The governor’s signing of the bill that makes industrial hemp production legal has put the process in motion to create the rules for producers. Iowa Agriculture Secretary Mike Naig says the 2018 federal farm bill opened the way, and the state now has to follow through.

“We will apply to the U-S-D-A and seek approval from them to have a state program,” Naig explains. “So, there is quite a bit of work yet to do here before we actually have a program to implement here in the state.” He says that means there won’t be any hemp grown on Iowa farms until 2020. That gives producers time to research hemp as a possible crop.

“We’re encouraging folks to take the time. We’ve got a year now to look at everything from the agronomic things that you need to look at — from a seed selection and tillage and land and all those types of things — all the way across to what are the markets for the product. Are you growing industrial hemp for
for C-B-D production or for fiber of for grain and oil production.” He says it is the same process you should use for any new crop.

“We really encourage folks to take the time and understand and learn and then be ready to take the field in 2020 is that is viable for them,” Naig says.
Naig says there could be some crossover in the equipment used for traditional crops and the planting of industrial hemp.

“From a seeding standpoint we understand, and I think some the traditional planting equipment probably works,” according to Naig. “And then really on the harvest side, it so much depends on what the end use is.” He says you might need different equipment to harvest the hemp for oil than you do for harvesting it for fiber. Those who pushed for legalizing industrial hemp say it has a variety of uses from fabric to oils, paper and rope that could benefit farmers. Naig says you have to research if growing hemp is viable for your operation.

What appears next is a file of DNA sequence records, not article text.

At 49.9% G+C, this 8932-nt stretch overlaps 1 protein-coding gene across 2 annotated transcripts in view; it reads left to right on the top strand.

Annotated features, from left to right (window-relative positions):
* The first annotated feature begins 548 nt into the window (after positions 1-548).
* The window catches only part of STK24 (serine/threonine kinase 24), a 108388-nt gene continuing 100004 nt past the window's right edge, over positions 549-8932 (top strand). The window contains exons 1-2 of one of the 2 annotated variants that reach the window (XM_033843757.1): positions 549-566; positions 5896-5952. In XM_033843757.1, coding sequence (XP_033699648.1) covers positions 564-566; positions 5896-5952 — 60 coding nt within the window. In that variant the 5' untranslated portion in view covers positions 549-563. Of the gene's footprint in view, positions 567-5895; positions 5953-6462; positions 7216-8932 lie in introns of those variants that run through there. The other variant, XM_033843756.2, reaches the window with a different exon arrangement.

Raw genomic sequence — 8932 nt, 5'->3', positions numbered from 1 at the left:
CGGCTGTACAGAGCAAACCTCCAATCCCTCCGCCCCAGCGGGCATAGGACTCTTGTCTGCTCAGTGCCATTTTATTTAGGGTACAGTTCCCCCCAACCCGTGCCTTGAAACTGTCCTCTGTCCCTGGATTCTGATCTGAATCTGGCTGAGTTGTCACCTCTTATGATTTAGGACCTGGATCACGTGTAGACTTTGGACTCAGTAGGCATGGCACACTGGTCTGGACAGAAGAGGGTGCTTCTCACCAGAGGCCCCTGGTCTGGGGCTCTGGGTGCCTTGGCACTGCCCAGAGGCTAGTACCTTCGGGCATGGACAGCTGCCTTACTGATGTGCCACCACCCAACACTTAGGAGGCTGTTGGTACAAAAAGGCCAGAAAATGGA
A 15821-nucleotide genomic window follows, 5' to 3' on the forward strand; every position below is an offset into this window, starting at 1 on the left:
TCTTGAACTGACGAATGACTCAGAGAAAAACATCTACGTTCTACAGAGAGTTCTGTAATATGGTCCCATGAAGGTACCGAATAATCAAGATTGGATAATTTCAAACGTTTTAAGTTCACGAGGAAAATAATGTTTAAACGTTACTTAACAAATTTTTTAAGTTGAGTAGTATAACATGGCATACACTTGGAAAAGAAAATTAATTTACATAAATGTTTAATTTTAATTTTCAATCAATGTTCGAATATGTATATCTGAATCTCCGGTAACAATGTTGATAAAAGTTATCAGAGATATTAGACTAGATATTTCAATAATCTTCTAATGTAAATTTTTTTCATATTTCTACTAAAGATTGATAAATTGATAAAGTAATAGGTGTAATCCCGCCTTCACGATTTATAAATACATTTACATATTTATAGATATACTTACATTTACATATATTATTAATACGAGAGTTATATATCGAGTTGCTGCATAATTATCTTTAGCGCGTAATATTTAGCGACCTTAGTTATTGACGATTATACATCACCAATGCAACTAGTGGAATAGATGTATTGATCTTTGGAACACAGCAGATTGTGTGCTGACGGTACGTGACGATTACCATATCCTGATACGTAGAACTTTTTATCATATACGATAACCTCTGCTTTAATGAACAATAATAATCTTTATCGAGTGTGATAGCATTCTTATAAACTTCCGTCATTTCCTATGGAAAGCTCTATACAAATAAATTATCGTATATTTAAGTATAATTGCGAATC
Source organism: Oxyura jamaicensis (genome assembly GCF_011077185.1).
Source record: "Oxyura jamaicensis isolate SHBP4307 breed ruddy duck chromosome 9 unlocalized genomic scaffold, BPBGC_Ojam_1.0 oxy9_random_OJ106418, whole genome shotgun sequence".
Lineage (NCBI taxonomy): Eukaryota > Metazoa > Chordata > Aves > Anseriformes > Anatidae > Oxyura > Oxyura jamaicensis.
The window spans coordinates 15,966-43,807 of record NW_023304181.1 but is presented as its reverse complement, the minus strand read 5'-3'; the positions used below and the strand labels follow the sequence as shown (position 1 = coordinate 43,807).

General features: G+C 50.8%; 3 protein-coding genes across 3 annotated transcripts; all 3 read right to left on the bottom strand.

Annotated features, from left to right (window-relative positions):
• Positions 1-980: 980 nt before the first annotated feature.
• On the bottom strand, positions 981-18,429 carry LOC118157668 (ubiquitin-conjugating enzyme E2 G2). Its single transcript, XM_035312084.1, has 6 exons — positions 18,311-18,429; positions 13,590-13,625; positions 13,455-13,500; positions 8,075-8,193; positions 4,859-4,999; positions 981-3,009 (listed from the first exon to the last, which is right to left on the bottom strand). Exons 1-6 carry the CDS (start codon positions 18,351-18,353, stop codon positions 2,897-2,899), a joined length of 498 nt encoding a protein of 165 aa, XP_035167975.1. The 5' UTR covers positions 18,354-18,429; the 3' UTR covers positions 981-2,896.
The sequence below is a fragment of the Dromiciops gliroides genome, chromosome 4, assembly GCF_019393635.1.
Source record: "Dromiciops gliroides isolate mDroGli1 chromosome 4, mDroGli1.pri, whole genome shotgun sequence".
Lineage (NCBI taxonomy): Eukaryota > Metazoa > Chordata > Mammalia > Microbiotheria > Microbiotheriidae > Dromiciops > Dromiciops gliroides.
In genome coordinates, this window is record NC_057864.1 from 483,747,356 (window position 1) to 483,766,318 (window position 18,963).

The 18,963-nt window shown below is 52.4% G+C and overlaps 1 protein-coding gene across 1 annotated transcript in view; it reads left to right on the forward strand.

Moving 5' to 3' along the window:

“I’ve said many times I am confident that we can grow industrial hemp in the state of Iowa. We used to and we’re good at growing nearly anything,” Naig says. “It’s really a question in my mind of whether or not folks have a viable market for that product. And that’s really what we should be looking at from an economic standpoint.” Naig says industrial hemp has the potential to be grown anywhere in Iowa.

“The legislature did cap the amount of acres that a producer can grow to 40 acres — so we’re not talking about whole sections of farmland here that would be going into farm production,” Naig explains. “Forty-acre tracts or smaller tracts of land — I think we’ve seen that in some other states like Kentucky where they’ve really been ahead here on industrial hemp production. I think it can be applied anywhere — but again — economics will really drive that.” Farmers cannot legally grow hemp in Iowa until the U-S-D-A approves the proposed regulatory plan Naig’s department is working up. The law l does not legalize the recreational use of marijuana, and requires the hemp plants to have T-H-C levels of point three (0.3) percent or less. Plants with T-H-C levels above that percentage are still considered controlled substances in the state and must be destroyed.